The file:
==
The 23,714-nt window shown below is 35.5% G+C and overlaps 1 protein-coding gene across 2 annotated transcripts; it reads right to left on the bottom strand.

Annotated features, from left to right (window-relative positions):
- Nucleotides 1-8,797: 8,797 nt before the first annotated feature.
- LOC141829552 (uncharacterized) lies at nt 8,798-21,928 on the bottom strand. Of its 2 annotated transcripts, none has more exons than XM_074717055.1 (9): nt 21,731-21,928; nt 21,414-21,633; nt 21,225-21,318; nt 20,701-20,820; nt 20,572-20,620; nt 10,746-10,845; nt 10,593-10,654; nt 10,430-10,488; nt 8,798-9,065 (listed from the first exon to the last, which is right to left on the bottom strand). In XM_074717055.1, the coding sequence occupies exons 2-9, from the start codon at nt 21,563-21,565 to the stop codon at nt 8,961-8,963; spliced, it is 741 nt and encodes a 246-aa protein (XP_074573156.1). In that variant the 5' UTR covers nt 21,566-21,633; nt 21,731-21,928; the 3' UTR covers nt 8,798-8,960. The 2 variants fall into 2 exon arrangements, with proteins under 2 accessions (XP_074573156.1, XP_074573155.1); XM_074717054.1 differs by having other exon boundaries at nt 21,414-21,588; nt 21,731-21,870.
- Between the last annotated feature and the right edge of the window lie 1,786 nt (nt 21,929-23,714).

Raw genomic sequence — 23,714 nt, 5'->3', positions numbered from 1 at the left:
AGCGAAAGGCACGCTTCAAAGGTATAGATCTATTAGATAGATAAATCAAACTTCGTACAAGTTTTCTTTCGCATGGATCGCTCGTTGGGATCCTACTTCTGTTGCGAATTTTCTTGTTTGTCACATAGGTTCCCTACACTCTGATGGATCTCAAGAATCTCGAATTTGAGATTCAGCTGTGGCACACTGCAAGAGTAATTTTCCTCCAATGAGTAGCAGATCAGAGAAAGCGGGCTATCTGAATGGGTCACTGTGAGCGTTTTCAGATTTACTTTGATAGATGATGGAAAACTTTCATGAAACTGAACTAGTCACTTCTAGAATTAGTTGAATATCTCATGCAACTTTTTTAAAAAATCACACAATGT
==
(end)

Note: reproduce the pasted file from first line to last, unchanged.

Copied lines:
The 23,714-nt window shown below is 35.5% G+C and overlaps 1 protein-coding gene across 2 annotated transcripts; it reads right to left on the bottom strand.

Annotated features, from left to right (window-relative positions):
- Nucleotides 1-8,797: 8,797 nt before the first annotated feature.
- LOC141829552 (uncharacterized) lies at nt 8,798-21,928 on the bottom strand. Of its 2 annotated transcripts, none has more exons than XM_074717055.1 (9): nt 21,731-21,928; nt 21,414-21,633; nt 21,225-21,318; nt 20,701-20,820; nt 20,572-20,620; nt 10,746-10,845; nt 10,593-10,654; nt 10,430-10,488; nt 8,798-9,065 (listed from the first exon to the last, which is right to left on the bottom strand). In XM_074717055.1, the coding sequence occupies exons 2-9, from the start codon at nt 21,563-21,565 to the stop codon at nt 8,961-8,963; spliced, it is 741 nt and encodes a 246-aa protein (XP_074573156.1). In that variant the 5' UTR covers nt 21,566-21,633; nt 21,731-21,928; the 3' UTR covers nt 8,798-8,960. The 2 variants fall into 2 exon arrangements, with proteins under 2 accessions (XP_074573156.1, XP_074573155.1); XM_074717054.1 differs by having other exon boundaries at nt 21,414-21,588; nt 21,731-21,870.
- Between the last annotated feature and the right edge of the window lie 1,786 nt (nt 21,929-23,714).

Raw genomic sequence — 23,714 nt, 5'->3', positions numbered from 1 at the left:
AGCGAAAGGCACGCTTCAAAGGTATAGATCTATTAGATAGATAAATCAAACTTCGTACAAGTTTTCTTTCGCATGGATCGCTCGTTGGGATCCTACTTCTGTTGCGAATTTTCTTGTTTGTCACATAGGTTCCCTACACTCTGATGGATCTCAAGAATCTCGAATTTGAGATTCAGCTGTGGCACACTGCAAGAGTAATTTTCCTCCAATGAGTAGCAGATCAGAGAAAGCGGGCTATCTGAATGGGTCACTGTGAGCGTTTTCAGATTTACTTTGATAGATGATGGAAAACTTTCATGAAACTGAACTAGTCACTTCTAGAATTAGTTGAATATCTCATGCAACTTTTTTAAAAAATCACACAATGT